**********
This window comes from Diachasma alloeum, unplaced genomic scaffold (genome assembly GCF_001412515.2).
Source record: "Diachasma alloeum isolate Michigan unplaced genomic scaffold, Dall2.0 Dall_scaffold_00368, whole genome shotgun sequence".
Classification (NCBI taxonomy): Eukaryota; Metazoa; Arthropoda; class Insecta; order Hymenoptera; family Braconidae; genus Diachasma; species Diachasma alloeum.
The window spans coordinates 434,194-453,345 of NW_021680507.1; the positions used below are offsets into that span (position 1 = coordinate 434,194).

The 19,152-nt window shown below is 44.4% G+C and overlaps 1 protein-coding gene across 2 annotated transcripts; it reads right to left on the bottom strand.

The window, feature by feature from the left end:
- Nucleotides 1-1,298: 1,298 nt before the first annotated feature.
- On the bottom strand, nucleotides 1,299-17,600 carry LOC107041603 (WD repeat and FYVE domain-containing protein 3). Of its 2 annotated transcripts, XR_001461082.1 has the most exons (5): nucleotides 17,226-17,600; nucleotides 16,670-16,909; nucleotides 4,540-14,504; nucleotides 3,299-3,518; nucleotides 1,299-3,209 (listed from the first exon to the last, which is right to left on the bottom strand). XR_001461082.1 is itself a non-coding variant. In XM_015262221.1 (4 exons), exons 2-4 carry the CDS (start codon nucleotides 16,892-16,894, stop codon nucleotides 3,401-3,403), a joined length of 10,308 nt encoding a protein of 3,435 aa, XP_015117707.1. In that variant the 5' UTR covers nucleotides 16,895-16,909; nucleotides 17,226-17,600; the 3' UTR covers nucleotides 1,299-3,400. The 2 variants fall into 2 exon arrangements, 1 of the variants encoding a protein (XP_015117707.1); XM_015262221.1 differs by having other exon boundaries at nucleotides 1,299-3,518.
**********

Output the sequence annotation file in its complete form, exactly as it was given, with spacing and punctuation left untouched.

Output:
This window comes from Diachasma alloeum, unplaced genomic scaffold (genome assembly GCF_001412515.2).
Source record: "Diachasma alloeum isolate Michigan unplaced genomic scaffold, Dall2.0 Dall_scaffold_00368, whole genome shotgun sequence".
Classification (NCBI taxonomy): Eukaryota; Metazoa; Arthropoda; class Insecta; order Hymenoptera; family Braconidae; genus Diachasma; species Diachasma alloeum.
The window spans coordinates 434,194-453,345 of NW_021680507.1; the positions used below are offsets into that span (position 1 = coordinate 434,194).

The 19,152-nt window shown below is 44.4% G+C and overlaps 1 protein-coding gene across 2 annotated transcripts; it reads right to left on the bottom strand.

The window, feature by feature from the left end:
- Nucleotides 1-1,298: 1,298 nt before the first annotated feature.
- On the bottom strand, nucleotides 1,299-17,600 carry LOC107041603 (WD repeat and FYVE domain-containing protein 3). Of its 2 annotated transcripts, XR_001461082.1 has the most exons (5): nucleotides 17,226-17,600; nucleotides 16,670-16,909; nucleotides 4,540-14,504; nucleotides 3,299-3,518; nucleotides 1,299-3,209 (listed from the first exon to the last, which is right to left on the bottom strand). XR_001461082.1 is itself a non-coding variant. In XM_015262221.1 (4 exons), exons 2-4 carry the CDS (start codon nucleotides 16,892-16,894, stop codon nucleotides 3,401-3,403), a joined length of 10,308 nt encoding a protein of 3,435 aa, XP_015117707.1. In that variant the 5' UTR covers nucleotides 16,895-16,909; nucleotides 17,226-17,600; the 3' UTR covers nucleotides 1,299-3,400. The 2 variants fall into 2 exon arrangements, 1 of the variants encoding a protein (XP_015117707.1); XM_015262221.1 differs by having other exon boundaries at nucleotides 1,299-3,518.